Trauma—our mental and emotional response to a deeply distressing event that overwhelms our ability to process the stress we feel—can make us feel terrible and helpless. In severe cases we may feel paralyzed and unable to help ourselves. The experiences that trigger trauma vary widely, and each individual’s responses will be different. Someone could experience trauma from a distressing social experience that another may laugh off, while the roles may be reversed if the two witnessed the same car crash. The effects of trauma may not be immediately obvious and may surface in seemingly unrelated situations or behaviors. Thankfully, there are many effective therapies available for identifying and working through trauma.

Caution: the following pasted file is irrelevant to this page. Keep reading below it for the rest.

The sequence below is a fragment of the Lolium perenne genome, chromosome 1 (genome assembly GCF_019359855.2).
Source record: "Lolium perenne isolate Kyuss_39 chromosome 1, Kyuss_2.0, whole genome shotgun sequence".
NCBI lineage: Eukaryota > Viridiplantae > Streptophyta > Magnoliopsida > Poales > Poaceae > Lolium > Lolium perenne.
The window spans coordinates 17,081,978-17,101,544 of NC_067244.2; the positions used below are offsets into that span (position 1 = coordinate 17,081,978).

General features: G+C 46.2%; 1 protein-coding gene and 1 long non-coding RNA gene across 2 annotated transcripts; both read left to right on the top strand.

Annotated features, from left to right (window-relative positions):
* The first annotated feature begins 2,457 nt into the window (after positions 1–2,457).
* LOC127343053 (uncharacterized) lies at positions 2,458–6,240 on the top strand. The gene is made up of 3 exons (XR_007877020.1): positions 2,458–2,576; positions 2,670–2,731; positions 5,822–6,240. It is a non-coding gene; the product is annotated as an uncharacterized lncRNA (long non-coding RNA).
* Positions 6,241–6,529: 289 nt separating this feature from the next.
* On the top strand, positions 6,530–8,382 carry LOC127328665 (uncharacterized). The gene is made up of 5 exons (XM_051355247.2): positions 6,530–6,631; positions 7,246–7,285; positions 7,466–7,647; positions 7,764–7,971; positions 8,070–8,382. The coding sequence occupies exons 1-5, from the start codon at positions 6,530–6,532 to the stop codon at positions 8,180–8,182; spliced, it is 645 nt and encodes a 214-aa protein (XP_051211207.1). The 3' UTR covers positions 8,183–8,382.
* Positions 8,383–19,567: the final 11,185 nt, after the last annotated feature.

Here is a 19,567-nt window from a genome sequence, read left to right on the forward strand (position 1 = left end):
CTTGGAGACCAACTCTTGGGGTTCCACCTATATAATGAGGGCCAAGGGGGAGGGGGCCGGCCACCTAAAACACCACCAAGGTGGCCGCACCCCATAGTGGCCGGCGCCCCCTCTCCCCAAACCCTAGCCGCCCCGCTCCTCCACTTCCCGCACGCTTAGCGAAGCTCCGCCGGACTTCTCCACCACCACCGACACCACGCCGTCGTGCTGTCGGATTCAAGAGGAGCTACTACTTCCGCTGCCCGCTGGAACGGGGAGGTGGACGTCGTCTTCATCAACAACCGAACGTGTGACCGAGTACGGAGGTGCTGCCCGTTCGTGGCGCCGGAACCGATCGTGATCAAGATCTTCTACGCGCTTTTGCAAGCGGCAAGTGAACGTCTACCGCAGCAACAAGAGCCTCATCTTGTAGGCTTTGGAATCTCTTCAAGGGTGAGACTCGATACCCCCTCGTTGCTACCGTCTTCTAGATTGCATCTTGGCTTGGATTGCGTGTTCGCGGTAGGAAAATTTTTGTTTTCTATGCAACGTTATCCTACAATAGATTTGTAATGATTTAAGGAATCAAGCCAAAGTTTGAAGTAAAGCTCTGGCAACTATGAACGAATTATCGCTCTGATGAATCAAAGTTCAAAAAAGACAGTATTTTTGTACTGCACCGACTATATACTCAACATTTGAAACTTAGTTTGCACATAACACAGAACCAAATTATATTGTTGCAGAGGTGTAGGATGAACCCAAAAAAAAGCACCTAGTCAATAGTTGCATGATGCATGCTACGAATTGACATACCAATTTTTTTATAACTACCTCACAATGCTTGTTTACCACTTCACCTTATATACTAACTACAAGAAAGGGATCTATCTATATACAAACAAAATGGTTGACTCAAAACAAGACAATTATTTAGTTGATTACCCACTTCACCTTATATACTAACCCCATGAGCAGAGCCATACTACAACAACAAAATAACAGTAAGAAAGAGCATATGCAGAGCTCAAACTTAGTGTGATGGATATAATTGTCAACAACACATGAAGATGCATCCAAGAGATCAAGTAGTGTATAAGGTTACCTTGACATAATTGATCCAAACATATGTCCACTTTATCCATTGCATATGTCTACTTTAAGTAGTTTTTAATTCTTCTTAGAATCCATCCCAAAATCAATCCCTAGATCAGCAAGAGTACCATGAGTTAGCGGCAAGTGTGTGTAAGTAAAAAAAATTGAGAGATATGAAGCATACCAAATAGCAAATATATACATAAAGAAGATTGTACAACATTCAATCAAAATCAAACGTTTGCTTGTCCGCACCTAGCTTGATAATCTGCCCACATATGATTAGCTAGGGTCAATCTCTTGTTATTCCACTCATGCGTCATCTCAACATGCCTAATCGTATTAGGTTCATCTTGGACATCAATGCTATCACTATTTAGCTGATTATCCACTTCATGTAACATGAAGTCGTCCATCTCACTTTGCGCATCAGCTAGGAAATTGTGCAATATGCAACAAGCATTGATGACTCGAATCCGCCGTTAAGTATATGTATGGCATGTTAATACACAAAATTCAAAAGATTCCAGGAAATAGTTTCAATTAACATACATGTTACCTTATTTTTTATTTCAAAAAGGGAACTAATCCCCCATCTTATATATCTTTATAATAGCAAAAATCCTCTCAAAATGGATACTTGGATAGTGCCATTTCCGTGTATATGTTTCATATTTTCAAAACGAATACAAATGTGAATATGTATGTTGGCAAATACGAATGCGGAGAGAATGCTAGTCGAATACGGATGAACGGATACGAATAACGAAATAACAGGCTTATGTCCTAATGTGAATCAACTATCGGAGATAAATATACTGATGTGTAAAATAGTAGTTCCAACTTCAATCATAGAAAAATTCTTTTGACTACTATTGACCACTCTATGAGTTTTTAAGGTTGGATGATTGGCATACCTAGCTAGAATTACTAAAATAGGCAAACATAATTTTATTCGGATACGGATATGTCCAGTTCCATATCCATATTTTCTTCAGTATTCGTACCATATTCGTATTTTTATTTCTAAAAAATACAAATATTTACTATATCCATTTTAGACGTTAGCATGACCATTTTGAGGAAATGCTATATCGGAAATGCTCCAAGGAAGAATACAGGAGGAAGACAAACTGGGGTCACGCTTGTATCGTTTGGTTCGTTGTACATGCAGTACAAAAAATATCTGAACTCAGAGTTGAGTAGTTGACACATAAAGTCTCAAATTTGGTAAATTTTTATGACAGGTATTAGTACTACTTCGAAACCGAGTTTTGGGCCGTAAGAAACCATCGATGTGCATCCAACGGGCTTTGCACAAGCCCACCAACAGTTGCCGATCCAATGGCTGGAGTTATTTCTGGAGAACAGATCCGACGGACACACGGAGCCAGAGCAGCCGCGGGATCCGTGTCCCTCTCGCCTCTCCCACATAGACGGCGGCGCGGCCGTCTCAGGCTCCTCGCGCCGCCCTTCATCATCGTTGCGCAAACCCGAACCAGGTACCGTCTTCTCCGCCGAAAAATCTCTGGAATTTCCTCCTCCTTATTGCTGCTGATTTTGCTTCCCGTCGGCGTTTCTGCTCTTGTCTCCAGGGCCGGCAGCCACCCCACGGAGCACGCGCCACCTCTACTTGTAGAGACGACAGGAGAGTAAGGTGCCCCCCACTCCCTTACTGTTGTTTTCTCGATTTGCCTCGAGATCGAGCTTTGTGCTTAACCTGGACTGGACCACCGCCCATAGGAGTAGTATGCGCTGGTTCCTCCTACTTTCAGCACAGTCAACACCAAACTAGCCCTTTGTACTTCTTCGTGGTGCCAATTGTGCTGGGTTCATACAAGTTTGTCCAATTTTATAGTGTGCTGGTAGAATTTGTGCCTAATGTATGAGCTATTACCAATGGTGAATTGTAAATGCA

If you or someone you know is in immediate need of support, please seek professional help. If you are in crisis, here are some immediate free resources.
For both clinicians and their clients there is tremendous value in understanding the psychophysiology of trauma and knowing what to do about its manifestations. This book illuminates that physiology, shining a bright light on the impact of trauma on the body and the phenomenon of somatic memory.
Peter uses his famous "Slinky" presentation to demonstrate the effects of trauma on the nervous system, and his philosophy of treating trauma; which involves slowly releasing (or titrating) this compressed fight-or-flight energy a bit at time to give the individual the ability to reintegrate it back...
The information offered here is not a substitute for professional advice. Please proceed with care and caution.